Can This Be Implemented?
  • Key issue: Self-serve beverage dispensers prevalent in QSRs
  • Solution: New Dispenser Unit
  • 100+ beverage options
  • Promotional dollars for Zero-sizing
  • Special code to only fill with Coke Zero or other low calorie drinks
case examples34
Case Examples

Example #3b – Restaurant Initiatives

  • Healthier Beverages for Kids
  • Issues:
    • Beverage options mostly high in calories
      • Accentuated by “free refill” policies
    • Nutrition often lacking
case examples35
Case Examples

Example #3b – Restaurant Initiatives

  • Healthier Beverages for Kids
    • Branded product as base +
    • Flavor ingredient(s) +
    • Fruit garnish = New Beverage
    • ½ calories of equivalent beverages
    • Each contains a nutritional element
      • e.g., Calcium; Vitamin C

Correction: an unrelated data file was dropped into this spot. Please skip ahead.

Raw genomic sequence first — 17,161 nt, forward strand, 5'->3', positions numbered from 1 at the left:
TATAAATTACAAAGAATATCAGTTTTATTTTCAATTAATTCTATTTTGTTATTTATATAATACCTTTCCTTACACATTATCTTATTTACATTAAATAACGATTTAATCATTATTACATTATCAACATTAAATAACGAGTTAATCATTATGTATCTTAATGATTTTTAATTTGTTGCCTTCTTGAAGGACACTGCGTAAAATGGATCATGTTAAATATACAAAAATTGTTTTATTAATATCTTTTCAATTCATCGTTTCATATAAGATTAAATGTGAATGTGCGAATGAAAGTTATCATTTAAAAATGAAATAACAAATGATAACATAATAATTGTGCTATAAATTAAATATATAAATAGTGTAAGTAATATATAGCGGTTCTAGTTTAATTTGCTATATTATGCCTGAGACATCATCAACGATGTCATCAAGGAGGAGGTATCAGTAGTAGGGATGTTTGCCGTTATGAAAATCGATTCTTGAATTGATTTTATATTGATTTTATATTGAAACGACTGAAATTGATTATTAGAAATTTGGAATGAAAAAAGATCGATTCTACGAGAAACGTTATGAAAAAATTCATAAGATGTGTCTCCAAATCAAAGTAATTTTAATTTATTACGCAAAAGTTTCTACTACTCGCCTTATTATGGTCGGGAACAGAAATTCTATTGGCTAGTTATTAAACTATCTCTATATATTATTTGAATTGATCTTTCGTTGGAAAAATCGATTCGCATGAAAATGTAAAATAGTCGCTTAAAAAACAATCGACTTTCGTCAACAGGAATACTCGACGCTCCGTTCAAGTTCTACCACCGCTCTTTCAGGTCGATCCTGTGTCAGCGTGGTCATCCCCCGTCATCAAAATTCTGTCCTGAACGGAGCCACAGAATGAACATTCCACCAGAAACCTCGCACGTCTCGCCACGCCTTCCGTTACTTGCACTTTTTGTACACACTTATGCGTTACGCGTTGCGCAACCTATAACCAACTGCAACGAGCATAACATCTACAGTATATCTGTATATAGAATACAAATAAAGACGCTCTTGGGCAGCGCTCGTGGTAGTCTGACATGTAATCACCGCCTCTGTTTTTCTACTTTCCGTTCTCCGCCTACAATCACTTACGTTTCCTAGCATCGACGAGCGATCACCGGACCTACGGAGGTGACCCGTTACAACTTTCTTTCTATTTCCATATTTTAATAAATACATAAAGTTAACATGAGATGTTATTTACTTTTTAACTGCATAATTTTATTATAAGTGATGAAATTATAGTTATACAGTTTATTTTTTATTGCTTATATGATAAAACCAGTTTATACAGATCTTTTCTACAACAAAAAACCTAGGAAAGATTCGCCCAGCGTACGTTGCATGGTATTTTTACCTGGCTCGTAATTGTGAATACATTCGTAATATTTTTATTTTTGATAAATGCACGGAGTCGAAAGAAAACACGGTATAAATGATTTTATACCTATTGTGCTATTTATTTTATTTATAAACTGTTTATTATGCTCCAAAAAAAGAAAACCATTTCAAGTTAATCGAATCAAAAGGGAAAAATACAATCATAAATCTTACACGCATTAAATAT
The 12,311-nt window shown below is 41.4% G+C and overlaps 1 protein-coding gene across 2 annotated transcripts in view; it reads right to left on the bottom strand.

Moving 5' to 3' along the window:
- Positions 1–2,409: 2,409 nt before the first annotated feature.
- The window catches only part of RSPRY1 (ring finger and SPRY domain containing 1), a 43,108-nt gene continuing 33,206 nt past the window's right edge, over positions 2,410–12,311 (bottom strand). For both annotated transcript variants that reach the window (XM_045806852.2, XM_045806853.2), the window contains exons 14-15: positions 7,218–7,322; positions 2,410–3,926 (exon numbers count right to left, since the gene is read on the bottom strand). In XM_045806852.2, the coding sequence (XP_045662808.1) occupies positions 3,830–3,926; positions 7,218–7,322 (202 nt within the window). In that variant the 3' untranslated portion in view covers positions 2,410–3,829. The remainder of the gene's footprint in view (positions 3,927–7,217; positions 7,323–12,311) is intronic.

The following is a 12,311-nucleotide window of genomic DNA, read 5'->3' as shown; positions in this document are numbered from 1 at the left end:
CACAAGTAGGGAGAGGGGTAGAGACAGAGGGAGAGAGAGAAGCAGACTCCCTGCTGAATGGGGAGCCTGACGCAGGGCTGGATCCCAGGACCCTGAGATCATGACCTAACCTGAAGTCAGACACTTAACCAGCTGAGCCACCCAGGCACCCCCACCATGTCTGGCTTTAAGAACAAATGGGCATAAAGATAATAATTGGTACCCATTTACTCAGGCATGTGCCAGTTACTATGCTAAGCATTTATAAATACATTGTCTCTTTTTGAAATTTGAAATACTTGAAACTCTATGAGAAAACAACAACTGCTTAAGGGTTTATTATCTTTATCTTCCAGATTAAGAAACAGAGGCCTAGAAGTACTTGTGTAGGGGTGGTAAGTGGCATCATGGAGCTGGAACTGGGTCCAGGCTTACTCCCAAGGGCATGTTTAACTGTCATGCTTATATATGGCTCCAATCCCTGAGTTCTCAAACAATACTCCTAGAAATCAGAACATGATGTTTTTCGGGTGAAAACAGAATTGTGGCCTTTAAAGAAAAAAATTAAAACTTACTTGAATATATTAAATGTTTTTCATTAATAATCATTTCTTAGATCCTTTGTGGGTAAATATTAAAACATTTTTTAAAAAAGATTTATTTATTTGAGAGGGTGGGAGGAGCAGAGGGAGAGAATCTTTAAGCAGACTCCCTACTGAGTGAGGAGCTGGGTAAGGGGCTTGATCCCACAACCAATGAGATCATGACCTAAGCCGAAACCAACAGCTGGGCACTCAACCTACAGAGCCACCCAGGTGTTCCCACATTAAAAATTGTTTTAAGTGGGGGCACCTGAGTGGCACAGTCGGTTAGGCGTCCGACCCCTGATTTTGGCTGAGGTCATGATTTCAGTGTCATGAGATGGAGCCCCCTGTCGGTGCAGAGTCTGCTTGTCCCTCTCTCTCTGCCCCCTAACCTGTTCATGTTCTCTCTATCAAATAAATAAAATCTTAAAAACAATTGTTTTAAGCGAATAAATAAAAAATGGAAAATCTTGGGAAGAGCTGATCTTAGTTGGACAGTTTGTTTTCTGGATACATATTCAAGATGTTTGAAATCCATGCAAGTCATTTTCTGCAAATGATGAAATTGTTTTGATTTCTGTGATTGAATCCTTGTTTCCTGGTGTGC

case examples36
Case Examples

Example #3b – Restaurant Initiatives

  • Healthier Beverages for Kids
  • Benefits
    • Premium price yields higher profits for restaurant
    • Company secures more occasions to sell its products
    • Parents pleased about child consuming a healthier beverage
    • Kids happy about the taste + fun
case examples37
Case Examples

Example #3c – Restaurant Initiatives

  • Capping Combos
    • Combo meals a major source of excess calories
      • Value proposition that trades customer up to additional item purchase(s)
    • Drinks and fries are highly profitable
case examples38
Case Examples

Example #3c – Restaurant Initiatives

  • Capping Combos
    • Opportunity to “cap” total calories in a Combo Meal
      • Example Guideline: Cap the calories at 750
        • Ensures bundled items don’t become “Weapons of Mass Consumption”
weapons of mass consumption example
“Weapons of Mass Consumption”Example